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My file called "a.txt" contains a number (47).

If I run the program on a compiler without MPI using fscanf(a,"%f",&num) it gives a true value nnum = 47.

If I run the program using MPI ssh it does not return the correct value. it will return num = 1104187136 instead.

Why is this?

int main(int argc, char *argv[]){
  int count;
  FILE *a1;
  float a;
  int num;

  a1 = fopen("a1.txt","r");

  MPI_Init(&argc, &argv);

  if(my_rank == 0){     
    a = num;
    printf("a = %d",a);

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I don't see any error checking after the call to fopen - how do you even know whether the file has been successfully opened ? – Paul R Nov 4 '12 at 9:42
isn't your file supposed to be called a1 ? because you call A = fopen ... – Mihai Sebea Nov 4 '12 at 10:01

1 Answer 1

up vote 2 down vote accepted

I don't think the issue here is MPI, or even fscanf; the issue is the use of fscanf. If you compile with warnings on, you'll get several warnings about format codes.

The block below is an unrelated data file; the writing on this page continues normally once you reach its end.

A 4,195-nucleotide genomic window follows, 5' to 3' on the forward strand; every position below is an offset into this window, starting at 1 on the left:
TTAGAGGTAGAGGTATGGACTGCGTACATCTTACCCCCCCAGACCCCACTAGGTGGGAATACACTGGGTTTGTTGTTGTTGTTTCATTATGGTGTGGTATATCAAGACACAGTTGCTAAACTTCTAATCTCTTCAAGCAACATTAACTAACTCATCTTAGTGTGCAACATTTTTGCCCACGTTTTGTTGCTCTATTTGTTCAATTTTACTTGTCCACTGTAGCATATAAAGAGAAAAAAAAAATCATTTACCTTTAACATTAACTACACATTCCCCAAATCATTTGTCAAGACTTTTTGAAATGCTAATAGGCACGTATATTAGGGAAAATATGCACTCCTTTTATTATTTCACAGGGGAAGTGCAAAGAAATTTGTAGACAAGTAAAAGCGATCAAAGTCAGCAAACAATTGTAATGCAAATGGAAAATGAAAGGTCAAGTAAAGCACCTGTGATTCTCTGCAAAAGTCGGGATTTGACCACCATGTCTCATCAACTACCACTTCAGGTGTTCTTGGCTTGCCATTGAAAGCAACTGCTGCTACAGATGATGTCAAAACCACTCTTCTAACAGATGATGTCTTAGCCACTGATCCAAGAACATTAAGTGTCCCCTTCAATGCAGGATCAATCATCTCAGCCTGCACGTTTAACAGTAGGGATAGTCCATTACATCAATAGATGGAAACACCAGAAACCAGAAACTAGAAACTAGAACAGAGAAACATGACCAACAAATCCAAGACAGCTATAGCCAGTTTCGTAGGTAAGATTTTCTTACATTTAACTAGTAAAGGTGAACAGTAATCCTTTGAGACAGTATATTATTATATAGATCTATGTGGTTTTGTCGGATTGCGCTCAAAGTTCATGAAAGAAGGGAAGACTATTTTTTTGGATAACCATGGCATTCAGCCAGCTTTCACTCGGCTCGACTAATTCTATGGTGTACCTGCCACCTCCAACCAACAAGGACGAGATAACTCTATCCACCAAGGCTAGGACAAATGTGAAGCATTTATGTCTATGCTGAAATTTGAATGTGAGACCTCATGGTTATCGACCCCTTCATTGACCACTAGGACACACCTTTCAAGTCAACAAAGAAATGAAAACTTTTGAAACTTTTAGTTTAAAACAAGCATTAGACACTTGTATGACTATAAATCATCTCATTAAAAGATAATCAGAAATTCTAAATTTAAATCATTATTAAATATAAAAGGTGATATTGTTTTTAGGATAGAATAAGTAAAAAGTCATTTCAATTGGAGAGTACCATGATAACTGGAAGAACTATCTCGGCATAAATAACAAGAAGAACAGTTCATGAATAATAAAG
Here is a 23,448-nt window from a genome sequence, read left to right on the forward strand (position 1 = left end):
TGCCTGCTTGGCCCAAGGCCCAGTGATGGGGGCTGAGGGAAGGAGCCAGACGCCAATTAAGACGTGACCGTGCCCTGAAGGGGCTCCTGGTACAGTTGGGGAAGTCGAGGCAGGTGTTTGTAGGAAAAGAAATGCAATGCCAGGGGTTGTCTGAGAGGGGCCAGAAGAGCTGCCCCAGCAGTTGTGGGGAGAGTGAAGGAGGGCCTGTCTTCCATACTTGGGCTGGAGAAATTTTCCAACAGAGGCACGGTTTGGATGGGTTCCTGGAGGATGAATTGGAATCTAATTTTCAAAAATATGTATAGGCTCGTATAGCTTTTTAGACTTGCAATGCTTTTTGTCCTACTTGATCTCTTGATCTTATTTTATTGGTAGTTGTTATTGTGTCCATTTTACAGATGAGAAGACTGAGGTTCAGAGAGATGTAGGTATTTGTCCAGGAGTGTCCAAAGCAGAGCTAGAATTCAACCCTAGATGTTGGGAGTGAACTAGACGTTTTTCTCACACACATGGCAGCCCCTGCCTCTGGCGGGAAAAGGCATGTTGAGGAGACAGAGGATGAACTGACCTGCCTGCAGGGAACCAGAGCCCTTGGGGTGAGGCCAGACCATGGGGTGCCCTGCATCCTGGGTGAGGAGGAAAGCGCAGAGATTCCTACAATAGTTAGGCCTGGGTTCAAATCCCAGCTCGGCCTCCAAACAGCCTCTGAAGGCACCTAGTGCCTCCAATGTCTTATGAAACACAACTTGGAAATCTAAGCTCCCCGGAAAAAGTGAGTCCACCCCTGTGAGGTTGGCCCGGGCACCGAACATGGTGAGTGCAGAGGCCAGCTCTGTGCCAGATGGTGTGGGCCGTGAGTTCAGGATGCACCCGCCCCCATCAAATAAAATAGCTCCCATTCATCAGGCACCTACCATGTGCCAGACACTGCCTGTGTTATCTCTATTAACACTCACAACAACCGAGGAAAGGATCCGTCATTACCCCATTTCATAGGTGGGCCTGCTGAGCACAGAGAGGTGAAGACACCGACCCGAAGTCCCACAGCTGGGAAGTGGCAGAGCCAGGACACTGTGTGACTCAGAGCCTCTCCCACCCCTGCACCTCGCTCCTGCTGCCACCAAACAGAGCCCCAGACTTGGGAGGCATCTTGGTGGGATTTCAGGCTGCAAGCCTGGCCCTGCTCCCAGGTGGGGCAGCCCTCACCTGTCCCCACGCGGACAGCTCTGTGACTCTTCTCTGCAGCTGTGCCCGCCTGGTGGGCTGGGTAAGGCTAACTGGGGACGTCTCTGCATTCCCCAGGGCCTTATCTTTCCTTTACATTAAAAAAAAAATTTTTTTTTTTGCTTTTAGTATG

To start with, you have:

int num;

which tries to read in the number as a floating point number, and then you give it a pointer to an int in which to store it. The printf/scanf format codes are a little funny; they indicate to fscanf not only how to parse the input, but what sort of representation in which to save the result. If you try copying a float representation of 47.0 into an int variable, you'll get:

int num;
float a;

a = 47.0;
*(float *)&num = a;

printf("num = %d\n", num);

num = 1111228416 

The same issue occurs with the printf:

a = num;
printf("a = %d",a);

Here you assign the value from num into a, which is fine, the compiler will insert the type conversion there, but then you interpret that value as an int and print it out as such, and so you get another representation/value mismatch there.

So I think in your code you want either :

printf("a = %f",a);


printf("num = %d",num);

but not the conversions the way you have them.

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